61:10–11. In these verses the prophet seems to be speaking for the redeemed remnant who will rejoice (cf. comments on 9:3) in response to God’s blessings mentioned in 61:1–9. Salvation and righteousness are pictured as clothes worn by the people (cf. God’s “clothes,” 59:17). In other words the Israelites are characterized by salvation (God’s redeemed people) and righteousness (those who are living by God’s standards; cf. 58:8; 60:21). To picture their joy and blessing a bridegroom wore a fancy headgear, like a priest’s turban, and the bride wore costly jewelry. God will cause Israel’s righteousness to spring up in (be known by) other nations (cf. 61:11; 62:1–2) much as the soil sustains the growth of plants.[5]


61:10, 11 The Messiah leads the praises of His redeemed remnant. He celebrates the glorious garments of salvation and righteousness with which God has decked them, and the sprouting forth of practical righteousness and praise in Israel before the nations during the Millennium. (The speaker in vv. 10, 11 is variously identified as Isaiah, Zion, or the Messiah Himself. We prefer the last, the same speaker as in vv. 1–3.)[6]


61:10 I and the parallel My soul refer to personified Zion. Rejoice is translated “joy” in v. 3 (65:18). Clothed signifies the Servant’s new glorified status or condition (47:2; 52:1; 59:17). Ornaments is translated “beauty” in v. 3. bride: For a similar image, see 49:18.

61:11 spring forth: This phrase is also found in 42:9; 43:19; 45:8 to describe the coming of God’s salvation. Righteousness here means “deliverance” (54:17). before all the nations: For related passages, see 52:10; 60:2, 3.[7]


61:10 clothed me … wrapped me. Here is the OT picture of imputed righteousness, the essential heart of the New Covenant. When a penitent sinner recognizes he can’t achieve his own righteousness by works (see notes on Ro 3:19–22; 2Co 5:21; Php 3:8, 9), and repents and calls on the mercy of God, the Lord covers him with His own divine righteousness by grace through his faith.[8]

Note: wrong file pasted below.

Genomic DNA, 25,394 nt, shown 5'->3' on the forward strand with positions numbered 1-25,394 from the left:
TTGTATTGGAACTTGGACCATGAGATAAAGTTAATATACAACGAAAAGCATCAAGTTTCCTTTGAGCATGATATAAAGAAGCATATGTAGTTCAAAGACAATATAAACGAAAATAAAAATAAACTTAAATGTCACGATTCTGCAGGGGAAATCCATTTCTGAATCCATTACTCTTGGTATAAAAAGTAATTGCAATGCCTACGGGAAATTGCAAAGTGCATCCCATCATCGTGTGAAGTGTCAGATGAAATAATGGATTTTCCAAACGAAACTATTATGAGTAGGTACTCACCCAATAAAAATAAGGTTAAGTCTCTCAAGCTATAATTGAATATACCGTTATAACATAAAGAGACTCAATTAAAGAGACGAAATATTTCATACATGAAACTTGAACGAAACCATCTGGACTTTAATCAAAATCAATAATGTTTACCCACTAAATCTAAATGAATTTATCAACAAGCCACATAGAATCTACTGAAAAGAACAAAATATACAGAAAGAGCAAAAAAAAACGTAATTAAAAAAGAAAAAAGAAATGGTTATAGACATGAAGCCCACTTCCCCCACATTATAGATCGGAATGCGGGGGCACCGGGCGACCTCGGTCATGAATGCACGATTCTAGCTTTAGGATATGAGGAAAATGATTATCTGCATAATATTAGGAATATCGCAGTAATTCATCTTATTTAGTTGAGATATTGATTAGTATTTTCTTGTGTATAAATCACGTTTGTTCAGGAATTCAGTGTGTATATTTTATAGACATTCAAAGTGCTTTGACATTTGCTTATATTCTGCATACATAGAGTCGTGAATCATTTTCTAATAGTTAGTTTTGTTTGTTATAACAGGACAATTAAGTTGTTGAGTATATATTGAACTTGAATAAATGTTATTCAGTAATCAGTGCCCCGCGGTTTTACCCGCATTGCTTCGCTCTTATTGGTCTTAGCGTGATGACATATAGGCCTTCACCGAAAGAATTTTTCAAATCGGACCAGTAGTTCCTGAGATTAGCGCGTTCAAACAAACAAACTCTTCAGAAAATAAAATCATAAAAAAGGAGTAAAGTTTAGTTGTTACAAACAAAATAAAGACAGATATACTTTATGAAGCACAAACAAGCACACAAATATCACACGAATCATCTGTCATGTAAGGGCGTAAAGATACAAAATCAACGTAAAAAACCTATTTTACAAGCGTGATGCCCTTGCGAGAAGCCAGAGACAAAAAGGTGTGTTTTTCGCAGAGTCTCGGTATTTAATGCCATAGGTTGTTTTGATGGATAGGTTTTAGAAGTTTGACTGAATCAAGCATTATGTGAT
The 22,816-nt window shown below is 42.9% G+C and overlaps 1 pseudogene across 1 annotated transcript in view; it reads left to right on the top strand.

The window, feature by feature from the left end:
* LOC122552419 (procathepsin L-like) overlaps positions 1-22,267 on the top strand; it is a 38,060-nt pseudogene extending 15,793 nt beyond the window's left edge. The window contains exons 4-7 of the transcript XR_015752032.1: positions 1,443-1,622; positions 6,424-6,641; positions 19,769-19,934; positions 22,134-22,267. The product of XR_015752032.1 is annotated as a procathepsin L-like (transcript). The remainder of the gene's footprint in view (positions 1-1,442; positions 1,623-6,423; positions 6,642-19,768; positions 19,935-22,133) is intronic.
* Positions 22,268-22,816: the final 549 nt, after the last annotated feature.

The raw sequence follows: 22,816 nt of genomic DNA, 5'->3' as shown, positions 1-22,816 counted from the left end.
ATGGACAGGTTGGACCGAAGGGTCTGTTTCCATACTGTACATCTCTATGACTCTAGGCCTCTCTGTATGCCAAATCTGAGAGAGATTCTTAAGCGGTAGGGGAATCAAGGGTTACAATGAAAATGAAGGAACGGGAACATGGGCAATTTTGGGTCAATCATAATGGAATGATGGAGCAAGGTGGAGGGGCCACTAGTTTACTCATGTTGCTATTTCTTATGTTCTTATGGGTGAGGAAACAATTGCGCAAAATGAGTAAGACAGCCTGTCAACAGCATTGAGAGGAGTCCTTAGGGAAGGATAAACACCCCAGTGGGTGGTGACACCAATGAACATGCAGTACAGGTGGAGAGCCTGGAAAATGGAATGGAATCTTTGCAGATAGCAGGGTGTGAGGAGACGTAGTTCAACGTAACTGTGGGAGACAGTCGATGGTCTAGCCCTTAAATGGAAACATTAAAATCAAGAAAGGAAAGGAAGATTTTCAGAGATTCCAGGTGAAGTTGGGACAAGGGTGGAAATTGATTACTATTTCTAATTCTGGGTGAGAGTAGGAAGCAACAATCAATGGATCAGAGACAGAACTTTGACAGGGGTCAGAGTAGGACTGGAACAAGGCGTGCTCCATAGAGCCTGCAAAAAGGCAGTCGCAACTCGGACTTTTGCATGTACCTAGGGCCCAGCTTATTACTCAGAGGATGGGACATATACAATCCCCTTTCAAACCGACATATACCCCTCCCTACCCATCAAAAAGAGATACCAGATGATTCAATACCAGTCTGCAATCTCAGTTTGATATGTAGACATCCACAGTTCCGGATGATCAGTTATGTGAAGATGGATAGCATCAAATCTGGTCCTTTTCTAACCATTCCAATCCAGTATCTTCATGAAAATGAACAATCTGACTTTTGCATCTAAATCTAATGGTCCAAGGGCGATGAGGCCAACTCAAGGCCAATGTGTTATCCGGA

61:10 The church as Christ’s bride is given beautiful clothing (Rev. 19:8; see Eph. 5:25–27).[9]


61:10 I will rejoice greatly in Yahweh The speaker shifts from Yahweh to either Zion or the Servant. If it is Zion, it is rejoicing in the salvation Yahweh has brought. If the Servant, he is rejoicing over the salvation made possible through him.

as a bridegroom adorns himself with a head wrap like a priest The bridegroom and bride imagery is later used to describe Christ and the Church. Here, the speaker identifies with both bride and bridegroom; the analogy focuses on the care and attention that went into the adornment.

61:11 makes its plants sprout An allusion to the messianic title of “branch,” “shoot,” or “sprout.” See 4:2; 11:1.[10]


61:10 I. Zion is represented here as having received the blessings described in v. 3, for example, joy and the garments of praise. To be “clothed” with something is a common figure for a change in status or condition (52:1; Zech. 3:3–5; Matt. 22:11).[11]


61:10 Isaiah broke out in a hymn of praise in response to the pronouncement he had just delivered. He used the theme of clothing to describe his taking on God’s salvation and righteousness. These were not just any clothes but the clothes of a bride. This image implies the metaphor of God as husband of his people.[12]


[1] Calvin, J., & Pringle, W. (2010). Commentary on the Book of the Prophet Isaiah (Vol. 4, pp. 315–317). Bellingham, WA: Logos Bible Software.

[2] Goldingay, J. (2012). Isaiah. (W. W. Gasque, R. L. Hubbard Jr., & R. K. Johnston, Eds.) (pp. 348–349). Grand Rapids, MI: Baker Books.

[3] Wiersbe, W. W. (1996). Be Comforted (p. 157). Wheaton, IL: Victor Books.

[4] Kidner, F. D. (1994). Isaiah. In D. A. Carson, R. T. France, J. A. Motyer, & G. J. Wenham (Eds.), New Bible commentary: 21st century edition (4th ed., p. 667). Leicester, England; Downers Grove, IL: Inter-Varsity Press.

[5] Martin, J. A. (1985). Isaiah. In J. F. Walvoord & R. B. Zuck (Eds.), The Bible Knowledge Commentary: An Exposition of the Scriptures (Vol. 1, p. 1116). Wheaton, IL: Victor Books.

[6] MacDonald, W. (1995). Believer’s Bible Commentary: Old and New Testaments. (A. Farstad, Ed.) (p. 986). Nashville: Thomas Nelson.

[7] Radmacher, E. D., Allen, R. B., & House, H. W. (1999). Nelson’s new illustrated Bible commentary (p. 870). Nashville: T. Nelson Publishers.

[8] MacArthur, J. F., Jr. (2006). The MacArthur study Bible: New American Standard Bible. (Is 61:10). Nashville, TN: Thomas Nelson Publishers.

[9] Crossway Bibles. (2008). The ESV Study Bible (p. 1353). Wheaton, IL: Crossway Bibles.

[10] Barry, J. D., Mangum, D., Brown, D. R., Heiser, M. S., Custis, M., Ritzema, E., … Bomar, D. (2012, 2016). Faithlife Study Bible (Is 61:10–11). Bellingham, WA: Lexham Press.

[11] Sproul, R. C. (Ed.). (2005). The Reformation Study Bible: English Standard Version (p. 1039). Orlando, FL; Lake Mary, FL: Ligonier Ministries.

[12] Longman, T., III. (2017). Isaiah. In E. A. Blum & T. Wax (Eds.), CSB Study Bible: Notes (p. 1129). Nashville, TN: Holman Bible Publishers.